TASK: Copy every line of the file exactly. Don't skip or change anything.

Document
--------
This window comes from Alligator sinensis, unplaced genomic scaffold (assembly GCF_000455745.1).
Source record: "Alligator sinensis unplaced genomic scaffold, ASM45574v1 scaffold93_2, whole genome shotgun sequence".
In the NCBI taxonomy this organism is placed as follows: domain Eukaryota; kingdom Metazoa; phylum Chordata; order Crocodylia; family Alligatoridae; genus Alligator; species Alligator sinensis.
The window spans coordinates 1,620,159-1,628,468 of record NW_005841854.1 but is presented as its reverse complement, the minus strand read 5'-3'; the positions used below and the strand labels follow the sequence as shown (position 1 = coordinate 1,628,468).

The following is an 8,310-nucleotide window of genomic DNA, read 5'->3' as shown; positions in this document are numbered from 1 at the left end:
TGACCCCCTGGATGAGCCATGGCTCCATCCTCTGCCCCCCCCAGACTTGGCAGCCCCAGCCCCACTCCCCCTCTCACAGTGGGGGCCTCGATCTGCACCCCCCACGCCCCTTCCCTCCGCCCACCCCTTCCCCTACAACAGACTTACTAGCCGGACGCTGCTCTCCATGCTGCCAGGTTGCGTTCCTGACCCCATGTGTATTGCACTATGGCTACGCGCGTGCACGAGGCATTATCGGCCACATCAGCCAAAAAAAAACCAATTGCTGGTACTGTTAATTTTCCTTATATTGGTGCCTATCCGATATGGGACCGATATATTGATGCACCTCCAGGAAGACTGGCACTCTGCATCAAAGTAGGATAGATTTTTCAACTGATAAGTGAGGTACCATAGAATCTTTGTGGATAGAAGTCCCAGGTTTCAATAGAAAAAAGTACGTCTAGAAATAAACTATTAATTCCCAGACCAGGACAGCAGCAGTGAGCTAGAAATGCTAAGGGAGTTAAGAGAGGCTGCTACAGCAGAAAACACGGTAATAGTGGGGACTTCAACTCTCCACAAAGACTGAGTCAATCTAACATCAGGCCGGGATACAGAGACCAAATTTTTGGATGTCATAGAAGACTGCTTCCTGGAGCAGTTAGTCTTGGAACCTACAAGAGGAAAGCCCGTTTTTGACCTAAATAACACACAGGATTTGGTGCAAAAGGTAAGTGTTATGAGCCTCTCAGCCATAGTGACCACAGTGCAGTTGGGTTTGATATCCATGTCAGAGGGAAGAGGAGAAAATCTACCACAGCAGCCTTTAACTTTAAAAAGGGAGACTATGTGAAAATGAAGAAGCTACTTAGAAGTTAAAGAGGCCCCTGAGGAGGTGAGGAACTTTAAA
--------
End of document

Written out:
This window comes from Alligator sinensis, unplaced genomic scaffold (assembly GCF_000455745.1).
Source record: "Alligator sinensis unplaced genomic scaffold, ASM45574v1 scaffold93_2, whole genome shotgun sequence".
In the NCBI taxonomy this organism is placed as follows: domain Eukaryota; kingdom Metazoa; phylum Chordata; order Crocodylia; family Alligatoridae; genus Alligator; species Alligator sinensis.
The window spans coordinates 1,620,159-1,628,468 of record NW_005841854.1 but is presented as its reverse complement, the minus strand read 5'-3'; the positions used below and the strand labels follow the sequence as shown (position 1 = coordinate 1,628,468).

The following is an 8,310-nucleotide window of genomic DNA, read 5'->3' as shown; positions in this document are numbered from 1 at the left end:
TGACCCCCTGGATGAGCCATGGCTCCATCCTCTGCCCCCCCCAGACTTGGCAGCCCCAGCCCCACTCCCCCTCTCACAGTGGGGGCCTCGATCTGCACCCCCCACGCCCCTTCCCTCCGCCCACCCCTTCCCCTACAACAGACTTACTAGCCGGACGCTGCTCTCCATGCTGCCAGGTTGCGTTCCTGACCCCATGTGTATTGCACTATGGCTACGCGCGTGCACGAGGCATTATCGGCCACATCAGCCAAAAAAAAACCAATTGCTGGTACTGTTAATTTTCCTTATATTGGTGCCTATCCGATATGGGACCGATATATTGATGCACCTCCAGGAAGACTGGCACTCTGCATCAAAGTAGGATAGATTTTTCAACTGATAAGTGAGGTACCATAGAATCTTTGTGGATAGAAGTCCCAGGTTTCAATAGAAAAAAGTACGTCTAGAAATAAACTATTAATTCCCAGACCAGGACAGCAGCAGTGAGCTAGAAATGCTAAGGGAGTTAAGAGAGGCTGCTACAGCAGAAAACACGGTAATAGTGGGGACTTCAACTCTCCACAAAGACTGAGTCAATCTAACATCAGGCCGGGATACAGAGACCAAATTTTTGGATGTCATAGAAGACTGCTTCCTGGAGCAGTTAGTCTTGGAACCTACAAGAGGAAAGCCCGTTTTTGACCTAAATAACACACAGGATTTGGTGCAAAAGGTAAGTGTTATGAGCCTCTCAGCCATAGTGACCACAGTGCAGTTGGGTTTGATATCCATGTCAGAGGGAAGAGGAGAAAATCTACCACAGCAGCCTTTAACTTTAAAAAGGGAGACTATGTGAAAATGAAGAAGCTACTTAGAAGTTAAAGAGGCCCCTGAGGAGGTGAGGAACTTTAAA